Cuyamaca College Potassium Chlorate Worksheet
Formal Report Check ListCover (5%)
Date exp started
Only 3 sentences, 1 paragraph
Answers why, how, your results
5 paragraph essay.
3 Concepts relating to the experiment/lecture, defined, with examples
No comments about the experiment or materials used in the experiment
Not restating the procedure
How much effort was put unto this section
Lab Notebook (30%)
All parts in notebook
Observations do not have graphs, calculations, or opinions
Has a Data Analysis section for graphs, math, etc.
Prelab and Postlab questions as needed.
Did the student have the lab notebook ready for the lab?
3 major errors inherent in the experiment.
Effects of these errors on the data.
How to prevent, minimize these errors.
Analysis of Potassium Chlorate
The goal of this experiment is to perform a quantitative analysis of a chemical reaction. The reaction is the
decomposition of potassium chlorate. When potassium chlorate is heated over a Bunsen burner, it decomposes
to potassium chloride and elemental oxygen, according to the following equation:
potassium chlorate Ò potassium chloride + oxygen
Solid potassium chlorate contains potassium, chlorine and oxygen. Upon heating potassium chlorate,
oxygen escapes as a gas, and a solid residue, potassium chloride, is left behind. The experimental percentage
of oxygen in the original sample of potassium chlorate can be calculated using data collected when this
decomposition reaction is performed quantitatively. Its accuracy can be determined by comparing it to the
theoretical percent of oxygen calculated using the formula of potassium chlorate.
From the experimental data, you will be able to calculate the oxygen lost from your starting sample of
potassium chlorate upon heating. Using that information, you will determine your experimental percent
oxygen and ultimately calculate the error in that value using the following equation:
experimental %O|/theoretical %O)
difference in the numerator is an absolute value so the % error will be positive.)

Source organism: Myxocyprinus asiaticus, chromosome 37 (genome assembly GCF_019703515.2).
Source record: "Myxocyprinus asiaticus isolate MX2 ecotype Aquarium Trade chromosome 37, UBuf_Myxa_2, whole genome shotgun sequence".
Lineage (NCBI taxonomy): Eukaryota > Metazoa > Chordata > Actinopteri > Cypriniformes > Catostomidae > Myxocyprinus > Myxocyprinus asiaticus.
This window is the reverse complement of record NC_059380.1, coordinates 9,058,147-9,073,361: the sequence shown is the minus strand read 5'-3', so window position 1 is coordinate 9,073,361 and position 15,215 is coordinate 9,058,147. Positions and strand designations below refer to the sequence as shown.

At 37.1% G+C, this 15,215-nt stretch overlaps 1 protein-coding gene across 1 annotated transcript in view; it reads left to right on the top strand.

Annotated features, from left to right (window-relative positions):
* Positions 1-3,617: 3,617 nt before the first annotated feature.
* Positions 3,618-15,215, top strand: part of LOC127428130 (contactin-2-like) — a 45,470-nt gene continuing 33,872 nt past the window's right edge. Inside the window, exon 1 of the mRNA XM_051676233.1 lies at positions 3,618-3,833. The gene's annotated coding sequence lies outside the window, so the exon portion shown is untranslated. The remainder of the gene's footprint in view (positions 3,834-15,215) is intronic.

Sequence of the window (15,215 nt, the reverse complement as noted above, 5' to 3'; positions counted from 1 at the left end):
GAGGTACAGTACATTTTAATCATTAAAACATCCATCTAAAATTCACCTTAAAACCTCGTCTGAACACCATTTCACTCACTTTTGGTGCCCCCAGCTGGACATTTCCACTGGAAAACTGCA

A: Quantitative Analysis of KClO3
1 Cleaning the crucible. Place a clean, dry crucible (uncovered) on a triangle
and heat for 5 minutes at the maximum flame temperature. The tip of the
sharply-defined inner blue cone of the flame should touch and heat the
crucible bottom to redness. Allow the crucible to cool to room temperature. Handle only with crucible tongs or paper towel from now on to
avoid contamination or added weight from the oils on your hands.
2 Take the mass of the cooled crucible and its cover; record into your notebook. Add 1 to 1.5 g of potassium
chlorate to your crucible and replace the lid. Record the mass. The difference of these two masses will be the
weight of your potassium chlorate starting sample.
3 Decomposing potassium chlorate. Place the partially covered crucible on the triangle as shown in Figure 6.1
and heat gently until no more changes occur. This will help you to avoid the loss of molten material from the
crucible. The lid can now be placed completely over the crucible. You will then heat for an additional five
minutes at red hot to ensure that all oxygen is driven off. (Be sure that the sample is heated to a high enough
temperature by making sure that the crucible is a dull red color during this period. If not, adjust your Bunsen
4 When finished, allow the crucible to cool for two minutes in the triangle, then grasp the crucible just below
the cover with the concave part of the tongs and very carefully transfer it to the benchtop. Allow to cool
completely to room temperature and weigh. Do NOT remove the lid from the crucible to avoid losing material
that may have adhered to the inside of the lid.
5 After weighing, reheat the first sample (without removing the crucible lid) for an additional 5 minutes at the
maximum flame temperature (bottom of the crucible heated to a dull red color); cool and reweigh. If the residue
is at constant weight, the last two masses should be in agreement. If the mass of the residue decreased by more
than 0.05 g between these two mass measurements, repeat the heating and weighing until two successive masses
agree within 0.05 g.
B: Qualitative Examination of Residue
6 After your sample residue has reached a constant mass, number and label three test tubes.
7 Preparation of three test tubes. Put a pea-sized quantity of potassium chloride into tube 1 and the same amount